Friday, May 1, 2009

How Jews Crown a King

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Crowning a Jewish King, is totally different than crowning a non-Jewish King. Most non-Jewish Kings were crowned, by either making themselves King by force, or by being a descendent of a King.

And once he is King, he can do whatever he wants; he can be cruel, go to war, makes his subjects suffer; or just be fickle and fulfill any whim he may have. But Moshiach can only become Moshiach if the people accept him willingly, “BeRatzon”.

(Is Sefer HaSeichas. Nun-Alef, page 82, the Rebbe says): “Ruler-ship is forced. Which is not like Kingship, which is by accepted willingly.”

In a Seicha, (Likutei Seichas, Rosh Hashanah, vol. 29, pg. 188), the Rebbe explains regarding Hashem: For Hashem to be a King, and have to deal with mundane matters, is a “Yorida”, a very great descent, for Hashem; since he is totally exalted and separate from the creation. Therefore, the nation has to arouse in Him a desire to be King.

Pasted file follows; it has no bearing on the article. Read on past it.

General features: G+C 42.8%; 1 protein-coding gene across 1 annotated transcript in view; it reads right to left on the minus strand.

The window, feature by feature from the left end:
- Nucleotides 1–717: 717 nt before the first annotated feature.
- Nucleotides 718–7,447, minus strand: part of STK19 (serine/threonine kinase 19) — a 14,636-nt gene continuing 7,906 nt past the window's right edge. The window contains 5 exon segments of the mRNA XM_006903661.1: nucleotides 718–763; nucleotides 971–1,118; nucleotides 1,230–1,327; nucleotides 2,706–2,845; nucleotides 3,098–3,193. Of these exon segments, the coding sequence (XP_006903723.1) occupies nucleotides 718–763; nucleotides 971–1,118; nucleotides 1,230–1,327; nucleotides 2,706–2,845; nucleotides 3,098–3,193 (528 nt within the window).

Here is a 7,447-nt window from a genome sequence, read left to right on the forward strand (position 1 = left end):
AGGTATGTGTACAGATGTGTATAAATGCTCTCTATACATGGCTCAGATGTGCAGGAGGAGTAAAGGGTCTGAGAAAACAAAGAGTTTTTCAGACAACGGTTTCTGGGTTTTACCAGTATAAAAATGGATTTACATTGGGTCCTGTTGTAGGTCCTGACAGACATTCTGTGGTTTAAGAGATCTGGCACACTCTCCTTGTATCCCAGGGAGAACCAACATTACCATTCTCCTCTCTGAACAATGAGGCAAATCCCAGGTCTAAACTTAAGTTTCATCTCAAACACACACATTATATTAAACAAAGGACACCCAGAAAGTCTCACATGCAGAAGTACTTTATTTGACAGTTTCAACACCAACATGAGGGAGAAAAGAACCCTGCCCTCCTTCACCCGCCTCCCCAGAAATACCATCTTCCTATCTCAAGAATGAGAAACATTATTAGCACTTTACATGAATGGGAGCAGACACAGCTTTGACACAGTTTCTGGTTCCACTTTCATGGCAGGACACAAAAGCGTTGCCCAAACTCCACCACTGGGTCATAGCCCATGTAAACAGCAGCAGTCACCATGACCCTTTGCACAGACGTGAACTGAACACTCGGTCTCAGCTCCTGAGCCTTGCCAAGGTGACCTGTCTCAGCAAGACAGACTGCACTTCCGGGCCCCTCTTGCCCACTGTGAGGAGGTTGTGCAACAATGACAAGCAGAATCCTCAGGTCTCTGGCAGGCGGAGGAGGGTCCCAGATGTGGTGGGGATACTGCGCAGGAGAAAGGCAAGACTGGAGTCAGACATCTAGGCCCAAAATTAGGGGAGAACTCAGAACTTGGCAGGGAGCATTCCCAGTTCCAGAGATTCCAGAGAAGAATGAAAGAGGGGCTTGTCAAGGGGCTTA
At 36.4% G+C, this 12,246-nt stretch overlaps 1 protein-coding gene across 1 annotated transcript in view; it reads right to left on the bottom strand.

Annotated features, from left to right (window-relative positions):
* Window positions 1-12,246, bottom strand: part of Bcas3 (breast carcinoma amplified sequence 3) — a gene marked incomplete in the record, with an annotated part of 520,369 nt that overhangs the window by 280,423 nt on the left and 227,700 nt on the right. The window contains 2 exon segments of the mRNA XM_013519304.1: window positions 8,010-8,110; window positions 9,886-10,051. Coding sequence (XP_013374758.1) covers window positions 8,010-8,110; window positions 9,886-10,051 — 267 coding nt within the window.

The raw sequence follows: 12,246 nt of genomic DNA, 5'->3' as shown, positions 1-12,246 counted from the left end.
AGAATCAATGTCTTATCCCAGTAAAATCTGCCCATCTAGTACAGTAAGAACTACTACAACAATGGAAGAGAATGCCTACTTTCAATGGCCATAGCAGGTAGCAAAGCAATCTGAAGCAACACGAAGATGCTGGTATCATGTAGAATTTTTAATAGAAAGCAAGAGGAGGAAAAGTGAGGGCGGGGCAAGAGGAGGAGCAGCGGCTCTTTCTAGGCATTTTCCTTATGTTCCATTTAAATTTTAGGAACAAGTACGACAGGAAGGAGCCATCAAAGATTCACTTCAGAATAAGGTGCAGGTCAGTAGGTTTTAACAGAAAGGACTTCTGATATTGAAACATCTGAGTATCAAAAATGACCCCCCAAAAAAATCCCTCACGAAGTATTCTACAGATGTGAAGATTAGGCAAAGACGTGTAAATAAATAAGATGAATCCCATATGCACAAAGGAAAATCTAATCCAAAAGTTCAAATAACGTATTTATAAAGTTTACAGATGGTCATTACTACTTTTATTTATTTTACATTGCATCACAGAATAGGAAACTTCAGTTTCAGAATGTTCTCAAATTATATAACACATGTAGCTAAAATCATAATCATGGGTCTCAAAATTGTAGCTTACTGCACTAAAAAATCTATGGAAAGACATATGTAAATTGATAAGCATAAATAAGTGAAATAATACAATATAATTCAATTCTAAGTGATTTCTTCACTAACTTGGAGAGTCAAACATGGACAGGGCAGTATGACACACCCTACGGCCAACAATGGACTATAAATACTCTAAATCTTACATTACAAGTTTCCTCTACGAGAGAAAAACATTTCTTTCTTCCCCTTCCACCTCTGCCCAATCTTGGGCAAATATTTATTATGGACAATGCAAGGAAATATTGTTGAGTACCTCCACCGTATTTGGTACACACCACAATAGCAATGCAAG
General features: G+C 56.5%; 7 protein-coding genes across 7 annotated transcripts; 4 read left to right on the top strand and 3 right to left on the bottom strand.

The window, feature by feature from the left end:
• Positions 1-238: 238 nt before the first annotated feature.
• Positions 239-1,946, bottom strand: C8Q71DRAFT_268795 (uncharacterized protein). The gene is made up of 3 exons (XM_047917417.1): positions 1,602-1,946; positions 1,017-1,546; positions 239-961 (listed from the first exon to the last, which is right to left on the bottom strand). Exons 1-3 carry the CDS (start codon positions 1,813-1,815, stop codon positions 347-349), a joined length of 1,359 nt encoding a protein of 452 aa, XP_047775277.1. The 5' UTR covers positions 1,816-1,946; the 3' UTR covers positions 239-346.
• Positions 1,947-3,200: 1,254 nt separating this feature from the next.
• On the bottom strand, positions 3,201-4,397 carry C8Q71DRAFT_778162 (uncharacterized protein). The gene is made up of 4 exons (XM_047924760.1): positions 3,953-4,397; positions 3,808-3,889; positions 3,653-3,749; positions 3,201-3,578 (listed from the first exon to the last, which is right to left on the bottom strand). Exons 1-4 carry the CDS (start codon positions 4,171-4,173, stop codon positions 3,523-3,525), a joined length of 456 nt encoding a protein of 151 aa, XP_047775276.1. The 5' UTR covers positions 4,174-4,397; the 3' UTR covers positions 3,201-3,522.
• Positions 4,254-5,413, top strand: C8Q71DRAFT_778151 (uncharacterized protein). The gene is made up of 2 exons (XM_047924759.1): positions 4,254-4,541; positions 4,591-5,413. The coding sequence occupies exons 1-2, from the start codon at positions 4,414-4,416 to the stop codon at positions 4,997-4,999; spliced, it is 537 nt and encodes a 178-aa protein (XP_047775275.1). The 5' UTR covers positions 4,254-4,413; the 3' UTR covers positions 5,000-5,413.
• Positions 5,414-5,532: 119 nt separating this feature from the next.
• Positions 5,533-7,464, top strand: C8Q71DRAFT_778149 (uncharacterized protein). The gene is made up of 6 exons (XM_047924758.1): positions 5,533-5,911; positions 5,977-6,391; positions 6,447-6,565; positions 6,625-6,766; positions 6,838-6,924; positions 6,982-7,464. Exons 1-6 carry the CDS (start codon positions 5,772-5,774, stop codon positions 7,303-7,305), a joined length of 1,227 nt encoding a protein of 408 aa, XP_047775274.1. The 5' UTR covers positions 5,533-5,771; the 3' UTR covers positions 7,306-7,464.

How do they arouse this in Hashem? On Rosh Hashanah the Jews have to tell Hashem that they want Him to be their King, and that they will be Bittle to him and His decrees. This then arouses in Hashem the desire to lower Himself be a King.

It is explained in Lekutei Torah (Derushim for Rosh Hashanah, page Nun-Daled, page 107) that “The Midah of Malchus is revealed specifically when it is willingly accepted”.

We say this every day in Maariv (the evening prayer) in the section following the Shemah: “And Your Kingship the willingly (BeRatzon) accepted upon themselves.”

By definition, there can be no King, without a nation to be King over. So in order to have a King, the nation has to make themselves subservient (Bittle) to him.

So too regarding King Moshiach. Moshiach cannot bring the Geulah until the people declare him King. The nation can reveal Moshiach through making themselves Buttel to him.

This is the greatest event to take place in the history of the world, it would be a shame to miss it.